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story.lead_photo.caption After School Matters chef Gloria Hafer teaches how to make lasagna roll-ups in an online cooking class July 7, 2020, from her home in Chicago, Ill. (Jose M. Osorio/Chicago Tribune/TNS)

CHICAGO — This summer, incoming Lane Tech senior Jasmin Aquino is sewing a fanny pack.

Enamored with fashion design since childhood, Jasmin finally learned to sew clothing through an After School Matters program in 2017. She’s since made jumpsuits, a floor-length gown, shirts, backpacks, and recently, masks for friends and family to wear during the coronavirus pandemic.

Knowing how serious the virus is and how cautious people need to be, Jasmin said shifting the summer program online offers students like her a chance to earn a bit of money and do something they love from home.

More than 10,000 Chicago teens could earn stipends this summer for participating in After School Matters programs, now in their 30th year. Close to 17,000 applied for a spot in one of more than 500 programs, which began last week. Summer students earn participation stipends ranging from $336-$850, depending on the program’s complexity, time commitment and level, such as apprenticeship and internship, Chief Program Officer Melissa Mister said.

Programs are also offered during the school year. Funding for the nonprofit comes from the city and state, the private sector and individual donors. In fiscal year 2019, more than half its revenue came from government grants, according to the organization.

Though the stipends are paid in installments to encourage consistent participation, Mister said program leaders believe in “compassion over compliance,” understanding many teens need to help with babysitting or other home responsibilities, or contribute financially.

“The stipend really is about communicating to the kids, it empowers them, reinforces the value of their time and efforts,” Mister said. “‘Your hard work means something and it’s important,’ and kids need the opportunity to earn money whether it’s to meet their own needs, remove barriers to participation.”

For the fanny pack, Jasmin’s instructor already sent a pattern and fabric, selecting prints in shades of blue, her favorite color, and of the Disney princess Jasmine.

Though she’ll miss the in-person conversations and “calming vibe” of class, she’s still looking forward to learning more creative skills this summer.

“I love the idea of turning something completely normal into something extravagant,” Jasmin said.

Skills she’s learned through the program made her realize what she wants for a career, and she has started looking into colleges with fashion majors. With the stipend, she’s been able to put money aside for college and living expenses, knowing she wants to go somewhere out of state. She’s also a cashier at Target and worked about 15 hours a week during the school year.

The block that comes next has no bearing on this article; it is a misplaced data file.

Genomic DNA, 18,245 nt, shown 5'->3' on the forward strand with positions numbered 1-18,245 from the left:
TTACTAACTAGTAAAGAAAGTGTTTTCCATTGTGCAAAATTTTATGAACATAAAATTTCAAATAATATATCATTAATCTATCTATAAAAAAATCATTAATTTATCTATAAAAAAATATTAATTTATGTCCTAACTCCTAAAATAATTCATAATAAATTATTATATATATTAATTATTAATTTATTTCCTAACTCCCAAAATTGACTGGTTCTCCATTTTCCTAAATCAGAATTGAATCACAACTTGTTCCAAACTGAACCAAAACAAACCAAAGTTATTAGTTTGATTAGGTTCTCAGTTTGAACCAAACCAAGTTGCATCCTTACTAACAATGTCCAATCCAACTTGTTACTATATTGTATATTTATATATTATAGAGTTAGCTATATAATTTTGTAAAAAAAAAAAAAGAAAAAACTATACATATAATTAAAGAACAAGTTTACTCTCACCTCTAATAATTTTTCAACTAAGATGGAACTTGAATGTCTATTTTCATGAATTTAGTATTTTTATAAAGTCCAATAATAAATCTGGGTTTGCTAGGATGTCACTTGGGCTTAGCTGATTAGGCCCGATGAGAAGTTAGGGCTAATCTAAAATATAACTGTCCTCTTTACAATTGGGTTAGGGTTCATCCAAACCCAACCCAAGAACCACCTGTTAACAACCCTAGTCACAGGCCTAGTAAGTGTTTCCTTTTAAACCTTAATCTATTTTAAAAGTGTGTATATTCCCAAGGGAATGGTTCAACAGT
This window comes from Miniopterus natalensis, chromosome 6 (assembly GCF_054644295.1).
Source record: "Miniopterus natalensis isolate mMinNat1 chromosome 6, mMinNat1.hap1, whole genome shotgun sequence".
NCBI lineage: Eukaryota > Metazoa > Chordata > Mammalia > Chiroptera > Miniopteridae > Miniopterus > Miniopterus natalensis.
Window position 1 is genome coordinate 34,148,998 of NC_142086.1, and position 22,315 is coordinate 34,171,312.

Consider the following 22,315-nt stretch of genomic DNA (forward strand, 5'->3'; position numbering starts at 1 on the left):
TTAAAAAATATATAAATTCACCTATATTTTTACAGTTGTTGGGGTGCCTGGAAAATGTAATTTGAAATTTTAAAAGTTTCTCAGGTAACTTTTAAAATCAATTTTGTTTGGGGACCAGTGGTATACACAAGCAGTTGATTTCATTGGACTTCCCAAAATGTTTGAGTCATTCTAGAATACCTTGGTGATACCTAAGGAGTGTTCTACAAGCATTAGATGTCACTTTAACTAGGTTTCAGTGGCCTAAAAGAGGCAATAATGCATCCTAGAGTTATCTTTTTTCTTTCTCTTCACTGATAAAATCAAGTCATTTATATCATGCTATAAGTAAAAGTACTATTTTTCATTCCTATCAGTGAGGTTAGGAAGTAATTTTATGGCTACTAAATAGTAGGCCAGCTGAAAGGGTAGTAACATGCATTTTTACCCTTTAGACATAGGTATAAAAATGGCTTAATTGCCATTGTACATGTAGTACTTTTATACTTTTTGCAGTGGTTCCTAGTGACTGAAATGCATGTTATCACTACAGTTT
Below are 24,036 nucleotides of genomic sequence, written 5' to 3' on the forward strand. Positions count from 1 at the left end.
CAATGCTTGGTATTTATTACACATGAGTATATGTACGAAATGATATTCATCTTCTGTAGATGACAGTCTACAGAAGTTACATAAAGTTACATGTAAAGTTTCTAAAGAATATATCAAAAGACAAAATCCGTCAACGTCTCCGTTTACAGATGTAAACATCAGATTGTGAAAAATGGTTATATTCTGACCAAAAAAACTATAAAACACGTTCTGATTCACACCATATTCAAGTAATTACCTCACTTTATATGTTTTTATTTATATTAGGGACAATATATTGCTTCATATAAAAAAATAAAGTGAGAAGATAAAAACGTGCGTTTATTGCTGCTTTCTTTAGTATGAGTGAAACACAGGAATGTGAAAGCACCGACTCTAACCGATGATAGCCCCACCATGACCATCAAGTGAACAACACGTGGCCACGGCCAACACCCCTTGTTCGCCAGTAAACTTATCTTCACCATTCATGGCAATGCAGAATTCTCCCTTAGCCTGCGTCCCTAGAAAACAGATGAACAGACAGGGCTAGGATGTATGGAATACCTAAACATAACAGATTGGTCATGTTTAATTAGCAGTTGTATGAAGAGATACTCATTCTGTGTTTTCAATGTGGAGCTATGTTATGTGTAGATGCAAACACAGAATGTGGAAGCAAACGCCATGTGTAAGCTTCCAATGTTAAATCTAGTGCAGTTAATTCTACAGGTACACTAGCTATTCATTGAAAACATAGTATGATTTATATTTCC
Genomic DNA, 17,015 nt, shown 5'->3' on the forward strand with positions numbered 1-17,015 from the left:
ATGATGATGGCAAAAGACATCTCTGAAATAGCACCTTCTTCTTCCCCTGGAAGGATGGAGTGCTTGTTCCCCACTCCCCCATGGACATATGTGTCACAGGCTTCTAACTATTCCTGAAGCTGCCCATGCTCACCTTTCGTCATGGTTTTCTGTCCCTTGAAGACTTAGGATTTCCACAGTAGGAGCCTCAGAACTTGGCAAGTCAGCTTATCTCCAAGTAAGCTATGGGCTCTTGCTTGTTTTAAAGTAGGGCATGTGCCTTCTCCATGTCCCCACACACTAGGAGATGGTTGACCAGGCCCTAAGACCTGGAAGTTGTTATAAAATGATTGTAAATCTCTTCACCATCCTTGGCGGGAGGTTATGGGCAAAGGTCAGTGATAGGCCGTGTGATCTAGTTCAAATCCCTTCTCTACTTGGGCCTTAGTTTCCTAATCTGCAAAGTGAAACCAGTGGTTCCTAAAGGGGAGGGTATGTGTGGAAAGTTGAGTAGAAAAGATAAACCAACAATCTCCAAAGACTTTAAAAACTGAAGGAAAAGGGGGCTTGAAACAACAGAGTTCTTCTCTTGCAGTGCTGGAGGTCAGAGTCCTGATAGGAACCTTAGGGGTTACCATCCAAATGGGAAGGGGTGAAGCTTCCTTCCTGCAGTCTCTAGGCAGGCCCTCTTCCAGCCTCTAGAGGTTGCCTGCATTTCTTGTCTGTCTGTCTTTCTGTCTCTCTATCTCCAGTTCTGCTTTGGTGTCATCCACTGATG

In Beverly, Victor Davis is in his fourth year of After School Matters’ Leadership Council program. Entering his senior year in the finance pathway at Chicago High School for Agricultural Sciences, Victor wants to continue studying finance and become a CEO, with particular interest in tech branding. A problem-solver who loves figuring out how to finish a task most efficiently, Victor said he’s inspired by innovations from Elon Musk and Google, but lately, he has also been moved by businesses helping the community. In addition to telling his mom his ideas all the time, he said he writes them down in a journal.

Victor said the program “also gave me a chance to learn that what you should do in a career is something that you like to do and get paid for it.”

As a 2019 George Washington High School graduate, Elisa Louden is excited to be helping her former instructor, chef Gloria Hafer. Louden now attends the Washburne Culinary Institute at Kennedy-King College.

She noted the pandemic has caused significant job losses, and with more parents out of work, the money teens earn may be of extra help this year.

“I relied on the stipends to support my family when I was in high school and even now to help pay for school, groceries …” she said.

Since she was 8 years old, cooking has been her passion. When budget cuts affected the culinary arts program at her high school, she sought another way to pursue her goals.

Instructors can play an important role in teens’ lives, Louden said.

“Chef Gloria has really been an icon for me, and I hope now that I am an instructor, I will be able to do the same and motivate my teens daily,” she said.

Getting the inside perspective on what Hafer dealt with when Louden was a student has been humbling, she said.

The week before summer programs officially started, Hafer spent hours weaving through the city, delivering more than 200 packages of ingredients to her students.

“I am going from 13400 south to 800 north, so from one end of the city to the other,” said Hafer, who lives in Chicago’s far southeastern East Side neighborhood.

Her six-week recipe plan uses the perishable ingredients early on, and everything can be made at home using minimal supplies, she said.

“Youth are fun because they’re inquisitive, and they want to learn,” she said.

But she’s also enjoyed teaching adults, some who never had the opportunity to learn how to cook: “When in the kitchen learning how to cook, 99 percent of the time I don’t care if they’re 14 years old or 75 years old, they’re asking the same questions, which is fun.”

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